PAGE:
Spotted this mailbox propped on a pair of chairs on the sidewalk nearby the studio while out for lunch last month. A passing cop noted my interest in photographing it, and since the police station was nearby I figured he might know it’s story – namely, why it’s out on the street, how and why it ended up making a claim on this particular piece of space, and whether it’s up for grabs.

The policeman didn’t know off-hand, but was glad to help me duck into the open driveways and doorways on the block and ask around, and promptly set off with an enthusiastic stride before I could decline his offer. After a few minutes of puzzled looks from local residents, we encountered an older gentleman who took umbrage at the notion that I would even think that the mailboxes were no longer in use. The solicitous policeman, evidently reading the situation far more adeptly than myself, kindly smiled and, suddenly recalling that he did, in fact, have somewhere else to be, backed out of the alley, extricating himself from the situation as the old man’s diatribe gained volume and speed.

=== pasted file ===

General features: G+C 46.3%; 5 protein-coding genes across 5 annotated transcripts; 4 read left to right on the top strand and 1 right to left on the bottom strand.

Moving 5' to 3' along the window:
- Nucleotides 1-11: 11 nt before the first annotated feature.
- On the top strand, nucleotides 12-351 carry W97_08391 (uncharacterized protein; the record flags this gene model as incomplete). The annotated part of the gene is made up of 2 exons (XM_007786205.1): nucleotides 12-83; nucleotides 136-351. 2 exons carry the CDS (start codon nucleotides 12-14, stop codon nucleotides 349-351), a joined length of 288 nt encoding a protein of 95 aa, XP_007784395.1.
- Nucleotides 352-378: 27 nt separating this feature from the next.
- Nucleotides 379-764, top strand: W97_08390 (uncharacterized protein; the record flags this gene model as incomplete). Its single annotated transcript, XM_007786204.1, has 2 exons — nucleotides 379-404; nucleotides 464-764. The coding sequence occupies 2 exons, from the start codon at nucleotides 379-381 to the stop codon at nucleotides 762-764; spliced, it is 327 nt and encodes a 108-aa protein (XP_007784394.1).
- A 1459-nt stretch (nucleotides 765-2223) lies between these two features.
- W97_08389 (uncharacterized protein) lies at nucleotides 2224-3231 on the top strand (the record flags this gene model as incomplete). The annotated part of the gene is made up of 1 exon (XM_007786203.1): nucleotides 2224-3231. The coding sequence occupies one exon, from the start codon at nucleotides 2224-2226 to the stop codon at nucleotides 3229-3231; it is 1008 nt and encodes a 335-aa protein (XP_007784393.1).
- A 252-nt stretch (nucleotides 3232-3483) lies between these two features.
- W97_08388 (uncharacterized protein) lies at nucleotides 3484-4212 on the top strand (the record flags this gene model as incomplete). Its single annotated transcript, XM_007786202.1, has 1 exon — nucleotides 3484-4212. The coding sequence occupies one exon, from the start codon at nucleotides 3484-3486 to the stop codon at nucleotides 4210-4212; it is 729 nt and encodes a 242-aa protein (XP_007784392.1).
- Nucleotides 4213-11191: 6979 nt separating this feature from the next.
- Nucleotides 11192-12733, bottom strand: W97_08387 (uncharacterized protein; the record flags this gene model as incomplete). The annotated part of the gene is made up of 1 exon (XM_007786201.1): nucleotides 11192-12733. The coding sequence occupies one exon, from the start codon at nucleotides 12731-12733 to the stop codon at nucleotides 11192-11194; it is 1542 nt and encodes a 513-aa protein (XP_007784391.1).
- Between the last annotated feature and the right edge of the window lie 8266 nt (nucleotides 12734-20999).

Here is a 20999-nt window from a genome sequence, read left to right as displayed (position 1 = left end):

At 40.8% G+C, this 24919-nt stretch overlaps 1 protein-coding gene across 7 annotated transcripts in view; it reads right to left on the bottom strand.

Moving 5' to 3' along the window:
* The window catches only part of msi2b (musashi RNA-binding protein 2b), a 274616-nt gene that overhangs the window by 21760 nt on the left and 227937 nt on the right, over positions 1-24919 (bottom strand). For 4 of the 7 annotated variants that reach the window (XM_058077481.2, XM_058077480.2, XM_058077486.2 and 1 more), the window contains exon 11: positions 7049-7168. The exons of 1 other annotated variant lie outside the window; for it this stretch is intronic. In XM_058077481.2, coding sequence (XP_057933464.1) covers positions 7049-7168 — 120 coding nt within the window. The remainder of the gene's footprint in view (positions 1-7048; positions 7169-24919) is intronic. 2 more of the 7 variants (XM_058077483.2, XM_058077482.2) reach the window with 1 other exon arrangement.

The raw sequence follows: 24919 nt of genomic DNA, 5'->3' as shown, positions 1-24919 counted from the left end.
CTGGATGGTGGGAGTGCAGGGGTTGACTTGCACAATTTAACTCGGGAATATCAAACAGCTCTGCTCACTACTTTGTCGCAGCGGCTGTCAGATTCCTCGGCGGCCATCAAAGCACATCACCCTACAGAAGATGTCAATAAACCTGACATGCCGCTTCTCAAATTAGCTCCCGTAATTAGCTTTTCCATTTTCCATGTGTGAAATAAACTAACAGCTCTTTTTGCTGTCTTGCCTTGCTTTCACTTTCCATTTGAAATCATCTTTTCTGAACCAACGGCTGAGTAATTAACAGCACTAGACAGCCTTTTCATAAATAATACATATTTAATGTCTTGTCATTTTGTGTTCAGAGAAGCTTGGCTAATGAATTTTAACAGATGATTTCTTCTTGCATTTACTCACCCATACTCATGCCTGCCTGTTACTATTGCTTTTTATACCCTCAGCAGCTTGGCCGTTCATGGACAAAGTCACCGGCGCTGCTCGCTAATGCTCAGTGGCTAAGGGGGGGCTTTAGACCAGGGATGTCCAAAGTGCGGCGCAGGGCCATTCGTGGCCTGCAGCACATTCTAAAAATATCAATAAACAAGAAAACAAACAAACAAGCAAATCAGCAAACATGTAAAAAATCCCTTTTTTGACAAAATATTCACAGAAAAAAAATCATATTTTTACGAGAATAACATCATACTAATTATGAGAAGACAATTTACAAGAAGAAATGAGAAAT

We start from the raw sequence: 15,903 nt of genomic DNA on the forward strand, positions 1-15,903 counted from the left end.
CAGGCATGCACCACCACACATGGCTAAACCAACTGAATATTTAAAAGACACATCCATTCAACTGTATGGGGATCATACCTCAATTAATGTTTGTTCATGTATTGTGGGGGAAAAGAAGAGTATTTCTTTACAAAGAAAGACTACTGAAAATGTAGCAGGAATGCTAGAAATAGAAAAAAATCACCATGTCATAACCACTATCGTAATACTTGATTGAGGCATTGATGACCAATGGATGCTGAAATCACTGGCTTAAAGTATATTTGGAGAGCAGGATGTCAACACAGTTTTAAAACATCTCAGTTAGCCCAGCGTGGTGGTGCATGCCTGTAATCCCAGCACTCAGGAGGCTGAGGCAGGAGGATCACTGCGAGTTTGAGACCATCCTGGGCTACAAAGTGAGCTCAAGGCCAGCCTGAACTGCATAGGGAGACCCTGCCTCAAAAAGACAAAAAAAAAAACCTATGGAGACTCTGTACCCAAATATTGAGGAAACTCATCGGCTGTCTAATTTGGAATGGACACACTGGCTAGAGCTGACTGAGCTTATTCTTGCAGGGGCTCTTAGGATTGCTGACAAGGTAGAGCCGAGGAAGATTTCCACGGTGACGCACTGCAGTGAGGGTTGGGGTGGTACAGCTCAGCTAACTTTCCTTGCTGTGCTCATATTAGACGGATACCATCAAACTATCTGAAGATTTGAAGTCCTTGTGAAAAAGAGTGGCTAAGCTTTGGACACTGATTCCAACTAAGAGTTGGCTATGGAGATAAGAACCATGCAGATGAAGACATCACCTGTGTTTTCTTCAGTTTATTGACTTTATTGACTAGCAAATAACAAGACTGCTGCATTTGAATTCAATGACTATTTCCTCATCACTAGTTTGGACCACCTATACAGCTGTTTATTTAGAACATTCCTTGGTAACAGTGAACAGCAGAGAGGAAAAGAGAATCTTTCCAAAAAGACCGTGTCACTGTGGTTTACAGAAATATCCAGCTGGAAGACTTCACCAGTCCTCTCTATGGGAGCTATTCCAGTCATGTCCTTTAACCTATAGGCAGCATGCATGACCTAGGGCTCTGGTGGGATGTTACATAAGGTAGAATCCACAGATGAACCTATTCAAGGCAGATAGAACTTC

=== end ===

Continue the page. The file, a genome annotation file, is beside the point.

As the older gentleman slowly rose from his seat in the driveway of the apartment complex that was being renovated (and presumably where the mailboxes used to live) and began hobbling out on to the sidewalk to sit in the empty chair next to the mailbox (perhaps to ensure that I wasn’t about to take it for myself anyways), he began speaking in increasingly passionate tones about how China’s postal system worked (and failed to work), as well as his thoughts on how best to address its main challenges. It gradually became clear that my dream of having a mailbox-based storage and filing system for my apartment will have to remain on hold.

For more China mail-musings, see my 2013 entry (Demolition & Dead Letters) about the rapid pace of urban change in China and how the systems and processes of how people receive physical mail are forced to evolve as new buildings are being built even faster than old ones are being destroyed.

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